Chief Justice of India DY Chandrachud on Friday took a pot-shot at those criticising the appointment of judges to the Supreme Court and High Courts across the country through the Collegium, saying they have prepared a database of top 50 judges, who would be considered for appointment to the Apex Court.
Delivering the Centenary Ram Jethmalani Memorial Lecture in New Delhi, the CJI said that he looked at criticism with an optimistic perspective, as it helped in improving the system for the better.
He said one of the criticisms of the Collegium was that the Supreme Court did not have any factual data to evaluate people considered for appointment.
Stating that it was a work in progress, the CJI said with the help of the Centre of Research and Planning, they have prepared a broad platform, assessing data of top 50 judges in the country, the verdicts delivered by them and the quality of their judgements.
The idea was to make the process of recommending appointments to both the top court of the country as well as High Courts more transparent. He said the same could not be done by sharing discussions in the public realm, but by laying down objective parameters for selection to both the SC and HCs.
He mentioned the Supreme Court onboarding the National Judicial Data grid on Thursday, saying that it would provide real-time tracking of disposal and pendency of cases at the click of a button.
As per the CJI, the Supreme Court registered a disposal rate of 95.34 percent cases in 2023.
He further talked about the e-SCR portal, saying that many young lawyers found it difficult to subscribe to online databases due to the high prices. Dissemination of information was no longer priced as more than 36,016 Apex Court verdicts and 11.6 million High Court judgments were available on the e-SCR portal, he added.
Talking about Ram Jethmalani, he said he was quite overwhelmed to speak about one of the greatest lawyers of the country, whose legacy still resonated in the hearts and minds of people across India.
He asked whether it was possible to clone Ram Jethmalani? Possibly not, because for that, i9t was important to clone the social and political times in which he evolved and flourished, noted the CJI.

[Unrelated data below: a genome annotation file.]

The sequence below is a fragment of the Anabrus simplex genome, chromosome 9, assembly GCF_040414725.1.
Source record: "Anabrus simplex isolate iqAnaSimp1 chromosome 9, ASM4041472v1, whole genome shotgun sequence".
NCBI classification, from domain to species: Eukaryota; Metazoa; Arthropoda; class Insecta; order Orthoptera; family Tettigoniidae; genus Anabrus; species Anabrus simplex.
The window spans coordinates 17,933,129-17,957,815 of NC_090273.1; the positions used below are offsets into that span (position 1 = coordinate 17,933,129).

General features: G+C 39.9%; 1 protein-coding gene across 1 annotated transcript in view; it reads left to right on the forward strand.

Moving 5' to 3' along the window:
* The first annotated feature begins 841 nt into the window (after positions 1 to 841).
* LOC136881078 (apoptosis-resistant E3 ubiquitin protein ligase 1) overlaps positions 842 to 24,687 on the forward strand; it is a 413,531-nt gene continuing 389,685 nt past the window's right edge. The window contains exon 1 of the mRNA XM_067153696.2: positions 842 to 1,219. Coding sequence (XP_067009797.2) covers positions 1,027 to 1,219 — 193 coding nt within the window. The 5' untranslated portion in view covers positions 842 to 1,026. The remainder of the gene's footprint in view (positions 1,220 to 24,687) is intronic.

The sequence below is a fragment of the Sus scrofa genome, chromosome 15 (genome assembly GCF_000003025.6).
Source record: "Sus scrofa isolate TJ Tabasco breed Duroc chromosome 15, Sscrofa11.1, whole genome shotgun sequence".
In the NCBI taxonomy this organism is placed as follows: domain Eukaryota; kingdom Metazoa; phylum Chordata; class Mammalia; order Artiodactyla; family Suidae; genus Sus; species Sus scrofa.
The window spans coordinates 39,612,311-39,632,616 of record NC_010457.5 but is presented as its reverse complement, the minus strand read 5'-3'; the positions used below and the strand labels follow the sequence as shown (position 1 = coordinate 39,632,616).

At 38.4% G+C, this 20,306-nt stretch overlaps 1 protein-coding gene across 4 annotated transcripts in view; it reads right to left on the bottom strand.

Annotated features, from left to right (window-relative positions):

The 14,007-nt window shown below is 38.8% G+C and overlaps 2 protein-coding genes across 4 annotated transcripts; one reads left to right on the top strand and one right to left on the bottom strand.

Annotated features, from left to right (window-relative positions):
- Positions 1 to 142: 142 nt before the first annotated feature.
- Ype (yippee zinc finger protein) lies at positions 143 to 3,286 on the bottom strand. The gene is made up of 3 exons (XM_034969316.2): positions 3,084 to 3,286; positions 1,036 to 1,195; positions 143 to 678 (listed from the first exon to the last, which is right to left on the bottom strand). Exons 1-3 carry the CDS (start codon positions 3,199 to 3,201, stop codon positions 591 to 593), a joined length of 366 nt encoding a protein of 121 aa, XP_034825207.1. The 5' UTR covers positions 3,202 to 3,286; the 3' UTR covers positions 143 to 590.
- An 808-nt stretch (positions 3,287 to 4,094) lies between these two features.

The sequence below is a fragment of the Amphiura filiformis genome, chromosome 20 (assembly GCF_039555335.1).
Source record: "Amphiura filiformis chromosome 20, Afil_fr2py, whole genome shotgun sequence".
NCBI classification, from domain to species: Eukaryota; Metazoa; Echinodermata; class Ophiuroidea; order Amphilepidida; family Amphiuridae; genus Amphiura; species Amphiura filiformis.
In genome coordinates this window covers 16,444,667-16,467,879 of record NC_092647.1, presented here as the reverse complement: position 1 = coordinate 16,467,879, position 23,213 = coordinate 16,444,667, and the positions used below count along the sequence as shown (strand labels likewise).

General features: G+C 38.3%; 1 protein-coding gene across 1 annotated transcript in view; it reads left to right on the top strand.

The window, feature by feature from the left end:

He said Ram’s legacy endured due to his relentless pursuit for justice through legal and constitutional means. He lived in times when one could be despondent about the way in which things were turning out, but never gave up his faith in the Constitution.
The CJI recalled the early years of Jethmalani’s legal career. In 1959, he was involved in the prosecution of Nanavati. The last case that was tried by a jury in India. Ram was hired as a watching counsel by the sister of the victim. His role was to help with the prosecution strategy.
It was Ram who wrote the brief for the prosecution lawyer, Y.V. Chandrachud, pointing out eight instances of jury misdirection. The High Court found merit in the prosecution’s arguments and convicted Nanavati.
As per CJI Chandrachud, there began the friendship between Ram and his parents, which endured till the end of their lives.
He recalled Ram’s involvement in the case related to the assassination of Indira Gandhi. Ram gave it his all to prevent the execution. Pardon was rejected. News broke out that the two men convicted were to be hanged at 8 pm the next day. The hanging was stayed by the SC just 14 hours before. Ram had raised a constitutional question over the president’s refusal to grant him a hearing.
He argued that the pardoning power of the President cannot be exercised arbitrarily and that there must be guidelines. ‘Secret guidelines are no guidelines’ he said.
Even though he was not able to get the execution set aside, Ram’s contribution cannot be downplayed. He changed the legal landscape on the death penalty.
He could not protect his clients from execution, but he was able to protect the constitution and the way it has evolved as we know it today. He played a pivotal role in setting up NLSIU Bangalore. He was well connected, but he used his networks for social purposes.
His contribution led to the formulation of a five-year integrated law programme, independent entrance and academic autonomy.
He democratised access to the legal profession by setting up these law schools. Legal education opened up for people without family connections and social capital.
Ram was very vocal about his opposition to the emergency. His heart lay in strengthening the democratic outcomes. He understood that access to justice would be an illusion if lawyers charge exorbitant fees. He was deeply concerned about injustices meted out to common citizens. By some estimates, he charged only 10 percent of his clients and 90 percent of his cases were handled pro bono.